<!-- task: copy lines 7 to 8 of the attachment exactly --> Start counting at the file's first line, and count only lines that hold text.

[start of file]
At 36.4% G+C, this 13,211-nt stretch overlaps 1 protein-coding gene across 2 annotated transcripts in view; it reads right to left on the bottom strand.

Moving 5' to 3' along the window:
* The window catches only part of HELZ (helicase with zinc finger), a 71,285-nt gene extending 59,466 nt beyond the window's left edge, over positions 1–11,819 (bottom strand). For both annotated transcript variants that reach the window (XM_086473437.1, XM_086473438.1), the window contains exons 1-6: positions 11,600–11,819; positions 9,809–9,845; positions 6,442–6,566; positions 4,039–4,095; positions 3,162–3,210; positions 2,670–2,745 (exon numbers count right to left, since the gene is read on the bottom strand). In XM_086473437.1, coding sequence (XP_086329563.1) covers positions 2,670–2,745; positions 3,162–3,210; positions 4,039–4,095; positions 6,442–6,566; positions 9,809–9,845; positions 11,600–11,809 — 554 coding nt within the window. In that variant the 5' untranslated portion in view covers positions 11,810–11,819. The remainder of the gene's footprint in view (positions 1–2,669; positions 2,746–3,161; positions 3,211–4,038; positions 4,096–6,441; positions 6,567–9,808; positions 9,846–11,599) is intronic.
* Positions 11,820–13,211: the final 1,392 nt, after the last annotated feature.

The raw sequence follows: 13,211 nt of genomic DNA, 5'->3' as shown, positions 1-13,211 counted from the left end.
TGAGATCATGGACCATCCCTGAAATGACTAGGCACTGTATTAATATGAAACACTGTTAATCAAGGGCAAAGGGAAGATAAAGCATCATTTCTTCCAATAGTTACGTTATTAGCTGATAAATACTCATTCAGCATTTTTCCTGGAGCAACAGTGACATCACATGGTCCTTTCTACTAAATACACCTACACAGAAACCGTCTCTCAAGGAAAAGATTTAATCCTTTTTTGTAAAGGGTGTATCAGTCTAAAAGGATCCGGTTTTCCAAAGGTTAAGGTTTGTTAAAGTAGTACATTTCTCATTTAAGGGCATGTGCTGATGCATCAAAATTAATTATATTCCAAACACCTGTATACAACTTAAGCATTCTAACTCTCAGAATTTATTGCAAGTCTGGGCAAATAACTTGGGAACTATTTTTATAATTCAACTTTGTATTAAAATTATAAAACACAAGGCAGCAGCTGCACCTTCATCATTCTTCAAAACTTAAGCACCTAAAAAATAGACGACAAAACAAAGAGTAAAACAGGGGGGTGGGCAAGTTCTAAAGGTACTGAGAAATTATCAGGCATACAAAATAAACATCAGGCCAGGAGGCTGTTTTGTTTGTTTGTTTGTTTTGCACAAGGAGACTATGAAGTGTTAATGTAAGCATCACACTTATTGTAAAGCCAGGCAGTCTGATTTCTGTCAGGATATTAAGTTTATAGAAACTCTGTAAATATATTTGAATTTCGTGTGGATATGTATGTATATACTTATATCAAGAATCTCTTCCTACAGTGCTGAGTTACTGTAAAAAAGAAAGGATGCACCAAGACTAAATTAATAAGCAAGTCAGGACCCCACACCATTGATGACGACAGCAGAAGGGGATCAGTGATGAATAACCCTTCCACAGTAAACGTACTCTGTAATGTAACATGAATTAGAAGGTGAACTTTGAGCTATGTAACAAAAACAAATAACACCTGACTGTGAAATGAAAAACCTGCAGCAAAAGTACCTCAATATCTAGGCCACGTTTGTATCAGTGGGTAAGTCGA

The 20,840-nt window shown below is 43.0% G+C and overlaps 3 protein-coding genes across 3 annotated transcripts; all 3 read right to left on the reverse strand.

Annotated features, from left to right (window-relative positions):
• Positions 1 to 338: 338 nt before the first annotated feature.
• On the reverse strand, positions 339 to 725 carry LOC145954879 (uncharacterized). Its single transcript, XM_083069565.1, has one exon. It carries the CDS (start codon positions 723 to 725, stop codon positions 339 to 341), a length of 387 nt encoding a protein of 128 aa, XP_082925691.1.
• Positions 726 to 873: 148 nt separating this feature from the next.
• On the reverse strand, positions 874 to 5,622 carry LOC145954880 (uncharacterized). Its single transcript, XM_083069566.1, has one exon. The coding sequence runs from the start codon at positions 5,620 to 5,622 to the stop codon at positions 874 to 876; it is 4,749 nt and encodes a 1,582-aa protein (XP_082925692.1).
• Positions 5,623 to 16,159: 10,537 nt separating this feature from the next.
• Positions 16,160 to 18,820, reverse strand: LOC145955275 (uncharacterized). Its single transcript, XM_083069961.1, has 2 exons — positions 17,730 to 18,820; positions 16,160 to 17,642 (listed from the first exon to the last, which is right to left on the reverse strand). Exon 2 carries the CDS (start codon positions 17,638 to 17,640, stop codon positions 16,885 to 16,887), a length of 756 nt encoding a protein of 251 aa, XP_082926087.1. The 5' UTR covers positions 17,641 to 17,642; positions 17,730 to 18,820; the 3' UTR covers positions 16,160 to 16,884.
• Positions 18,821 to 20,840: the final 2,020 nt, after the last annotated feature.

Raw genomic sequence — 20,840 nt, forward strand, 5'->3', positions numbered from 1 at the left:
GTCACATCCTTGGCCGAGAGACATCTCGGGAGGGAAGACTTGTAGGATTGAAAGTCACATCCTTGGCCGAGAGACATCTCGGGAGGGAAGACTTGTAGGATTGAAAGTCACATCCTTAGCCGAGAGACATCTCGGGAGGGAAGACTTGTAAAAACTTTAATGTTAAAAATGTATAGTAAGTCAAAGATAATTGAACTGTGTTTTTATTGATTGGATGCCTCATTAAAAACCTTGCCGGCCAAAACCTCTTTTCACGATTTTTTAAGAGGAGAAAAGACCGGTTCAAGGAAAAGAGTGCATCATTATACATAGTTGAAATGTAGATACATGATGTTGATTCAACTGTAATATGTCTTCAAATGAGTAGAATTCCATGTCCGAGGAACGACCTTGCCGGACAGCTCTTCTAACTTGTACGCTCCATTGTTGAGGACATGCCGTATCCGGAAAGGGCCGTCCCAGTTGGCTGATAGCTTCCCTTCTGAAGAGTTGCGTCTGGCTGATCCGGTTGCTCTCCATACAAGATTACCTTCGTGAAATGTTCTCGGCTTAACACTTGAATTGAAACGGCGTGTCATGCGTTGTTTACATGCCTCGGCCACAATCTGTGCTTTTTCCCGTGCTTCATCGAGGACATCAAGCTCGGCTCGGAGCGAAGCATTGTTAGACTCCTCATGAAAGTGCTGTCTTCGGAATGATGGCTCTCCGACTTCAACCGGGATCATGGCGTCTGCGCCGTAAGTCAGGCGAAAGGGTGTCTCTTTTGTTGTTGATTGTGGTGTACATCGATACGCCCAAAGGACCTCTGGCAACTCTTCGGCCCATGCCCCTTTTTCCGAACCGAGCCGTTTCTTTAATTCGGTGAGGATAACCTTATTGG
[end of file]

The 20,840-nt window shown below is 43.0% G+C and overlaps 3 protein-coding genes across 3 annotated transcripts; all 3 read right to left on the reverse strand.

Annotated features, from left to right (window-relative positions):